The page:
Lecture 2, Space Segment

Presentation / Lecture 2, Space Segment

Date Submitted: 06 June 2001

Written by RPC Telecommunications Ltd.. Website: http://www.rpctelecom.com

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This is the second in the series of general satcom tutorial lectures submitted by RPC Telecommunications.

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 Printable Version
-Section 1
Orbit Theory: Kepler's Laws.
-Section 2
Orbit Theory: Formulae.
-Section 3
The Real World.
-Section 4
Types & Implications of Orbit.
-Section 5
Satellite Hardware.
-Section 6
Launch Vehicles.
-Section 7
Flight Plan & Maintaining Satellite In Orbit.
-Section 8
Stationkeeping & Stabilisation.

Launch Vehicles

Expendable Vehicles
  • Ariane (Europe)
  • Delta (USA)
  • Atlas Centaur (USA)
  • Proton (Russia)
  • Long March (China)
  • Japan + others?

Reusable Vehicles

  • STS - Space Shuttle (USA)
  • Europe (Hermes)?
  • Russia?

Unconventional Approaches

  • Cruise Missiles
  • Floating platforms

 

Vehicle GTO/kg GSO/kg
Delta 3194 900 480
Delta PAM-D 1250 670
Atlas-Centaur 2000 1070
Titan IIIC - 1400
Ariane 3 2400 1500

 

Space Transportation System (space shuttle) can deliver to LEO/Parking orbit only. Also the payload must have additional PAM/PKM to achieve GTO. Total STS payload bay launch capability is very large, but must take account of the support cradle and also the PAM stage.

All prices are quoted for a dedicated launch. Estimated prices are shown underlined:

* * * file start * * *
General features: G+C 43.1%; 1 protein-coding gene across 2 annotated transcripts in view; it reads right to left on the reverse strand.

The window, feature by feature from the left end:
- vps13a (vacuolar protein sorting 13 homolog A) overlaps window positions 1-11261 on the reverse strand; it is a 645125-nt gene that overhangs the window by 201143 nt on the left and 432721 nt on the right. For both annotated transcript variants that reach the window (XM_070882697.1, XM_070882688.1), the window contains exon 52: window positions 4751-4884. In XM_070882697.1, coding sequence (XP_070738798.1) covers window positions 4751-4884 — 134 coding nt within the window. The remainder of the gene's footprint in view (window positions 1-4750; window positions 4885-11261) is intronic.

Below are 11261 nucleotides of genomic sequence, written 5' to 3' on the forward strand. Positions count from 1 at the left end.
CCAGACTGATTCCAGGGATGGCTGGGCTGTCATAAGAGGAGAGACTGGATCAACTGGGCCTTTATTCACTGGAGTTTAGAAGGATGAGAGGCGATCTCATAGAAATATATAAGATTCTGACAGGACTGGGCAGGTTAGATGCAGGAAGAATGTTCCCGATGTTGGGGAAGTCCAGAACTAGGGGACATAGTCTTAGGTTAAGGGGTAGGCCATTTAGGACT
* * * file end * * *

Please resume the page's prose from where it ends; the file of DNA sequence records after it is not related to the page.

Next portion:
Vehicle Mass to GTO GTO Inclination Reliability Cost (1993)
Ariane 44LP 3900kg 7 94.1% $92M
Ariane 5 6900kg 7 ? $120M
Atlas IIAS 3630kg 28.5 94% $137M
Long March 2E/HO 4800kg 28 92% $30M ($58M)*
SL-12 Proton-KM 4500kg to GEO N/A 98% $30-$40M
Titan III 4500kg 28.5 96.4% $120M
Titan IV Centaur 4500kg to GEO N/A >90% $200 - $300M
Delta II 1819kg 28.5 93.6% $50M
H-II 4200kg 30.5 ? $70M
HOTOL 3700kg ? >98% $1-$5M

*Long March have quoted a price of $30 million, but in order to protect the interests of western launch vehicles, the US has used the COCOM rules to prevent Long Match from launching any vehicle commercially for less than $58 million. This is likely to apply also to the Soviet Proton and other soviet vehicles.

Launch Manoeuvres
Target orbit (e.g. GSO) cannot, usually, be achieved in a single trajectory. Launch vehicles are "multi-staged" so propulsion is a series of distinct "burns".

In-plane manoeuvres:

  • changing orbit shape
  • raising or lowering apogee or perigee height
  • can be achieved with relatively low energy input (i.e. low fuel consumption)

Out-of-plane manoeuvres:

  • change of orbit inclination
  • rotating plane of orbit in space
  • requires relatively high energy input (i.e. high fuel consumption)

Next: Section 7 - Flight Plan & Maintaining Satellite In Orbit.

 
 

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